Inspiration

Disgruntled with the poor security and the proprietary nature of modern smartphones, we decided on a way to store photos from the smartphone onto an encrypted container. Proprietary software like Facebook will scan an entire phone and send the all the data back to Facebook, and smartphones have a co-processor which send out I/O scans of your device and its storage. We also wanted to play with encryption and make something that we ourselves would use.

What it does

Well, what it does so far (as much as we could have possibly done in ~24 hours), can be explained as a few features of a much grander idea in mind. You can upload images via MMS (using Tiwilio), you can encrypt (actually shuffle) images to be unrecognizable, and later decrypt them with minimal loss of quality, in both Java & Python. It features AWS DynamoDB, API Gateway, AWS S3, and Twilio webhook. You can view your submitted images on a website consisting of a flask-based framework. It's secured via password, as well.

Challenges we ran into

The biggest challenge we had was working with Android Studio and Java to make an app that encrypts right on the phone. It could receive the images and process them, but we couldn't get them to save onto the phone. The app encrypted the photos but it did not save them. Lastly, there is surprisingly a lack of support for things like ImageIO and AWT on the Android SDK, whereas it is standard on Java's JDK.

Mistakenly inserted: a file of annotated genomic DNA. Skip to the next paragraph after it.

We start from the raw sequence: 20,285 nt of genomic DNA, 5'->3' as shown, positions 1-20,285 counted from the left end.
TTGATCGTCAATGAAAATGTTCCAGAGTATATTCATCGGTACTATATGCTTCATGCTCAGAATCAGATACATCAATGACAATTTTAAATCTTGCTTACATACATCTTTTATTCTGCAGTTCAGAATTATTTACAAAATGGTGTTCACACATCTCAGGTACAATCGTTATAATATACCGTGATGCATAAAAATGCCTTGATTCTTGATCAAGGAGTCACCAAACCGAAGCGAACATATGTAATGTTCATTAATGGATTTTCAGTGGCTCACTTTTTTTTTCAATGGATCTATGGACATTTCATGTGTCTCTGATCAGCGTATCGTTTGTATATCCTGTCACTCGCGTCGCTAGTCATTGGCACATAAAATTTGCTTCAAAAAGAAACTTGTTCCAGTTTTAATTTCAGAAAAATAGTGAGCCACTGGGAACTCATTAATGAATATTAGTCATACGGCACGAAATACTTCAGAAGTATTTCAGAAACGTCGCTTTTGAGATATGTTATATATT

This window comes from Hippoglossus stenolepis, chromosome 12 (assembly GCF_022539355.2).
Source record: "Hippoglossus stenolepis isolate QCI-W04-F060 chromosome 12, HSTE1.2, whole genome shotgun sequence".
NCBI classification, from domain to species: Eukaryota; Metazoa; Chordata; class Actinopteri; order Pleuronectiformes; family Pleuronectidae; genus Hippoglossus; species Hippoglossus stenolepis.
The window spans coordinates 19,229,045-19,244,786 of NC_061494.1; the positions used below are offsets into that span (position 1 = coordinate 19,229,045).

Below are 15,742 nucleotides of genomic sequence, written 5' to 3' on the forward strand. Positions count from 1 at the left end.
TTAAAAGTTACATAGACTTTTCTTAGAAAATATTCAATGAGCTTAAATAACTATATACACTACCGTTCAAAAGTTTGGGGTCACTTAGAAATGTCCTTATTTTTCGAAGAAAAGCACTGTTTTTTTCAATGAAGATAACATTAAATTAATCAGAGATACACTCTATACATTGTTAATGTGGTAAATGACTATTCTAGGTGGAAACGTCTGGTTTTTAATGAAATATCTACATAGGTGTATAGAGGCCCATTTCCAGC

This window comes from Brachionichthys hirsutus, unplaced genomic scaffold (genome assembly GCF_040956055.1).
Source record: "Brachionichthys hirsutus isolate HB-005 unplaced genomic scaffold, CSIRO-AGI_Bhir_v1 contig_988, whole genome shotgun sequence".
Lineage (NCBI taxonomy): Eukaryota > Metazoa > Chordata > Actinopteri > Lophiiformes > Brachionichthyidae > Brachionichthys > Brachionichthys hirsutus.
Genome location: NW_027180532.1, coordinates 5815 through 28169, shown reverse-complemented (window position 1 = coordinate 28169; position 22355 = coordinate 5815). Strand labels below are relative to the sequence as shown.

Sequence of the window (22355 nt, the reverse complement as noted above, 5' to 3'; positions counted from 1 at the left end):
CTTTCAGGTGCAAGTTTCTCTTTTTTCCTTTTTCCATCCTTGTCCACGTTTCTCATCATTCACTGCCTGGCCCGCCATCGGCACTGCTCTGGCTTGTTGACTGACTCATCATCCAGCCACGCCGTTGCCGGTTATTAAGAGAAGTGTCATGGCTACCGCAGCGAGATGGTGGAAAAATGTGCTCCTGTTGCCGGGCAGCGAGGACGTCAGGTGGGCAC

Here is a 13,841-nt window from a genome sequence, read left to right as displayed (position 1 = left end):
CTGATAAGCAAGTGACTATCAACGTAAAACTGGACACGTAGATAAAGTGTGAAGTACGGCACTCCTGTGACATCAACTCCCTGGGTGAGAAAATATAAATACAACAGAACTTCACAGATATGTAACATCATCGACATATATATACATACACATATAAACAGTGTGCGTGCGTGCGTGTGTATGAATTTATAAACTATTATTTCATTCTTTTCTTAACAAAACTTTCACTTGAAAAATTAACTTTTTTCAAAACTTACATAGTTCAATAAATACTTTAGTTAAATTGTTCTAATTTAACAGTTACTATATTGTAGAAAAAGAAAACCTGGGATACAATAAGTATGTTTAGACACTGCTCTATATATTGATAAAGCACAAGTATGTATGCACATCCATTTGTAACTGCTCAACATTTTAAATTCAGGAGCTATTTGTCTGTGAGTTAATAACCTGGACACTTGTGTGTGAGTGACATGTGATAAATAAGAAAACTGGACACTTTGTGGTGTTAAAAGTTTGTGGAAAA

How we built it

We wrote a lot on the blackboard that we had at our disposal, and we drank a lot of coffee. We started with separating our roles, each of us given a big assignment. Jason did the image scrambler, the frontend, and the website backend. Matthew took care of everything AWS and Twilio, and I worked on the android app, getting most things to work, but not everything could be done.

Accomplishments that we're proud of

This was Matthew's first hackathon, and it was his first time engaging with a team and overall he's proud of being able to put his skills to the table (or to the keyboard, rather). Jason was proud of his sweet image scrambler, and I was happy to do something that was security oriented, something that I'm passionate about.

What we learned

Java is a terrible language.
Android Studio is a big headache.
But I also learned more from Jason than I have ever learned from any of my Java professors, since he patiently explained to me all the unabstracted details of object oriented programming that have been so abstract for me.

What's next for photocryptor

We might try doing it in a different framework other than Java. Perhaps create a better frontend, and a better user experience.

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